By Richard Thomas
William Lawson’s is one of those whiskey labels that is virtually unknown in the United States, but is almost omnipresent on liquor store and market shelves in Europe, where it occupies the same pricing tier as scotches such as Ballantine’s, Johnnie Walker Red Label, and Cutty Sark.
The label is named for a fellow who moved to Ireland in the 1880s in search of his fortune, a rather odd choice when you consider how many Irish were leaving the Emerald Isle for exactly the same reason. Things worked out well for Mr. Lawson, however, and he was soon in the spirits trade. His employers launched a scotch label under Lawson’s stewardship and bearing his name. Despite some trouble with the Great Depression and the Second World War, this label is still with us today.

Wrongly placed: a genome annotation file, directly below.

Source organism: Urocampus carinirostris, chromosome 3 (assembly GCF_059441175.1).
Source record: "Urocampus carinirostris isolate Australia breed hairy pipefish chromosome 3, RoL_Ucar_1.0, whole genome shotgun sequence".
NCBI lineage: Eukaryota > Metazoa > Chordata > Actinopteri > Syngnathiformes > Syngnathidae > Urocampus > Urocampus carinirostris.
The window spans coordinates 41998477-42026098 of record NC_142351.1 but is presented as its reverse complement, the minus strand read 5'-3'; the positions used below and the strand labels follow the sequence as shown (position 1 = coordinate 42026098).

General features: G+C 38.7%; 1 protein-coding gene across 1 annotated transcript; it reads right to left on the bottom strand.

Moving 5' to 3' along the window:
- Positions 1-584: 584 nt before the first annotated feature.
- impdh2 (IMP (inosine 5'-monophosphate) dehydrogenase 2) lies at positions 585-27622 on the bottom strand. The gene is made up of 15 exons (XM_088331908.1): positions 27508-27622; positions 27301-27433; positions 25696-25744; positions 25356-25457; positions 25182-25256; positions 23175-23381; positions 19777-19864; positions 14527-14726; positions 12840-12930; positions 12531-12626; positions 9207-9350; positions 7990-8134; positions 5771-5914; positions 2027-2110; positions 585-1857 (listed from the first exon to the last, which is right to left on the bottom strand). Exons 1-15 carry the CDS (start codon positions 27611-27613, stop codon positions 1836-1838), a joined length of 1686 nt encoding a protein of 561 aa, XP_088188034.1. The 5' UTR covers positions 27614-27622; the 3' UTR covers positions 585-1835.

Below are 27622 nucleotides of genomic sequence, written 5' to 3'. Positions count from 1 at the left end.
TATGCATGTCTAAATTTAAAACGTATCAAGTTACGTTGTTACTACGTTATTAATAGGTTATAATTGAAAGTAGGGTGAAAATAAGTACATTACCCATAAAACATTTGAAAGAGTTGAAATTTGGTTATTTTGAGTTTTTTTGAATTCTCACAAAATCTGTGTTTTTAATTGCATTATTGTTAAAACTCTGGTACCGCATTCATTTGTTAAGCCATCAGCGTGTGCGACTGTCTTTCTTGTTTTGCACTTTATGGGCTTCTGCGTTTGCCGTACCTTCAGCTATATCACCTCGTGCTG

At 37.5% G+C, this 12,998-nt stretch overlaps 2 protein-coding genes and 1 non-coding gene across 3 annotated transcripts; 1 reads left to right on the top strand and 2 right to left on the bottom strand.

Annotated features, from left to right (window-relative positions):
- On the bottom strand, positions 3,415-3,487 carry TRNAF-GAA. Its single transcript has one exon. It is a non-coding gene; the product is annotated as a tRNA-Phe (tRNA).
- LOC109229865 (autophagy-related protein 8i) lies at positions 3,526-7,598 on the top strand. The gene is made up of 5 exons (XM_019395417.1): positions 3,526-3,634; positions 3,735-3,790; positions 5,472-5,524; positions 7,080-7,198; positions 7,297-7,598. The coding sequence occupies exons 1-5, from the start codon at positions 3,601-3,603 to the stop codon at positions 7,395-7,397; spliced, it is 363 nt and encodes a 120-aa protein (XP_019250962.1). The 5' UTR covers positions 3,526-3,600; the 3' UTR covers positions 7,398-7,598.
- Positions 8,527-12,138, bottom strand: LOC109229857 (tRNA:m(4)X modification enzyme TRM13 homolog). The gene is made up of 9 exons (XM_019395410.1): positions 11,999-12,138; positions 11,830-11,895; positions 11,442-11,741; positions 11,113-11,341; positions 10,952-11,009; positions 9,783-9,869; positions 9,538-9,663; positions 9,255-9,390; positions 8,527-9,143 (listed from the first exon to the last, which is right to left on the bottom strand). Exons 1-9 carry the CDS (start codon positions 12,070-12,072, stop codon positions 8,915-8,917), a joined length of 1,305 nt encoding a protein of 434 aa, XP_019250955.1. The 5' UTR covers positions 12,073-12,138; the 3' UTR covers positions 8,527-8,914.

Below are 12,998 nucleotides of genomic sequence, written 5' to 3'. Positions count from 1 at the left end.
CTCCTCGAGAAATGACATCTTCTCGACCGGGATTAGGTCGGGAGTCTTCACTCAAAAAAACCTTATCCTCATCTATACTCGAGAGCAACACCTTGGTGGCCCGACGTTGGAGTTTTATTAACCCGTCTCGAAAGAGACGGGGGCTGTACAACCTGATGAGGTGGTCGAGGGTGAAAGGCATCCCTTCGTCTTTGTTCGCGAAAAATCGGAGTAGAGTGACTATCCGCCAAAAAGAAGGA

It was that trouble and how William Lawson’s dealt with it that makes the scotch a worthy historical note. Lawson’s reportedly moved to Liverpool after the war, before moving back to Scotland in the 1970s. This makes Lawson’s a rare example of a whiskey-maker moving from Scotland to England and then back to Scotland.
William Lawson’s has a rather ordinary light straw coloring in the glass. Like so many whiskeys with an unremarkable appearance, Lawson’s comes in a green glass bottle, but at least the screw cap is metal instead of plastic. The scotch is bottled at 40% alcohol. There is no aging statement on the label.
The nose of the scotch is light and subdued, with a somewhat floral character and a hint of wood underneath. The flavor is sweetly grainy, with a touch of vanilla and a bit of dried fruit flavor. The finish is quite light, with that woody hint from the nose reappearing.
In Europe, I often find William Lawson’s on the shelf for 9 or 10€. Insofar as I know, William Lawson’s is not available in the United States.